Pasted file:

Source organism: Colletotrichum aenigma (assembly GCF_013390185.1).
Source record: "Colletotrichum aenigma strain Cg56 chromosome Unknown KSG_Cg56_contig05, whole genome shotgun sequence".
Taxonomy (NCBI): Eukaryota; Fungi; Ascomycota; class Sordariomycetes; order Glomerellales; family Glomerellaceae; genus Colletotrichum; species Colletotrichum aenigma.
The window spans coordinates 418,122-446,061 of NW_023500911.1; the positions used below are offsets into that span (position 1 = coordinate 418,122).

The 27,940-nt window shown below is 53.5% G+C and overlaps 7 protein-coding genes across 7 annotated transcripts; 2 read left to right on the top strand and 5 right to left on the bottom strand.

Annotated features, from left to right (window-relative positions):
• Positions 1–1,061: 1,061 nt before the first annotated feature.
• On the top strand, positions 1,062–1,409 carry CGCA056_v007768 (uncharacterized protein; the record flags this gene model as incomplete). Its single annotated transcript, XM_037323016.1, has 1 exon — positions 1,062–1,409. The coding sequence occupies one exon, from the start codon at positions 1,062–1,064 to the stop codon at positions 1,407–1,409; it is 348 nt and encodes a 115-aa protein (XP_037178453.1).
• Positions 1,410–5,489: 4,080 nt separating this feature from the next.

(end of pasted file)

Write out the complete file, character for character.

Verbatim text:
Source organism: Colletotrichum aenigma (assembly GCF_013390185.1).
Source record: "Colletotrichum aenigma strain Cg56 chromosome Unknown KSG_Cg56_contig05, whole genome shotgun sequence".
Taxonomy (NCBI): Eukaryota; Fungi; Ascomycota; class Sordariomycetes; order Glomerellales; family Glomerellaceae; genus Colletotrichum; species Colletotrichum aenigma.
The window spans coordinates 418,122-446,061 of NW_023500911.1; the positions used below are offsets into that span (position 1 = coordinate 418,122).

The 27,940-nt window shown below is 53.5% G+C and overlaps 7 protein-coding genes across 7 annotated transcripts; 2 read left to right on the top strand and 5 right to left on the bottom strand.

Annotated features, from left to right (window-relative positions):
• Positions 1–1,061: 1,061 nt before the first annotated feature.
• On the top strand, positions 1,062–1,409 carry CGCA056_v007768 (uncharacterized protein; the record flags this gene model as incomplete). Its single annotated transcript, XM_037323016.1, has 1 exon — positions 1,062–1,409. The coding sequence occupies one exon, from the start codon at positions 1,062–1,064 to the stop codon at positions 1,407–1,409; it is 348 nt and encodes a 115-aa protein (XP_037178453.1).
• Positions 1,410–5,489: 4,080 nt separating this feature from the next.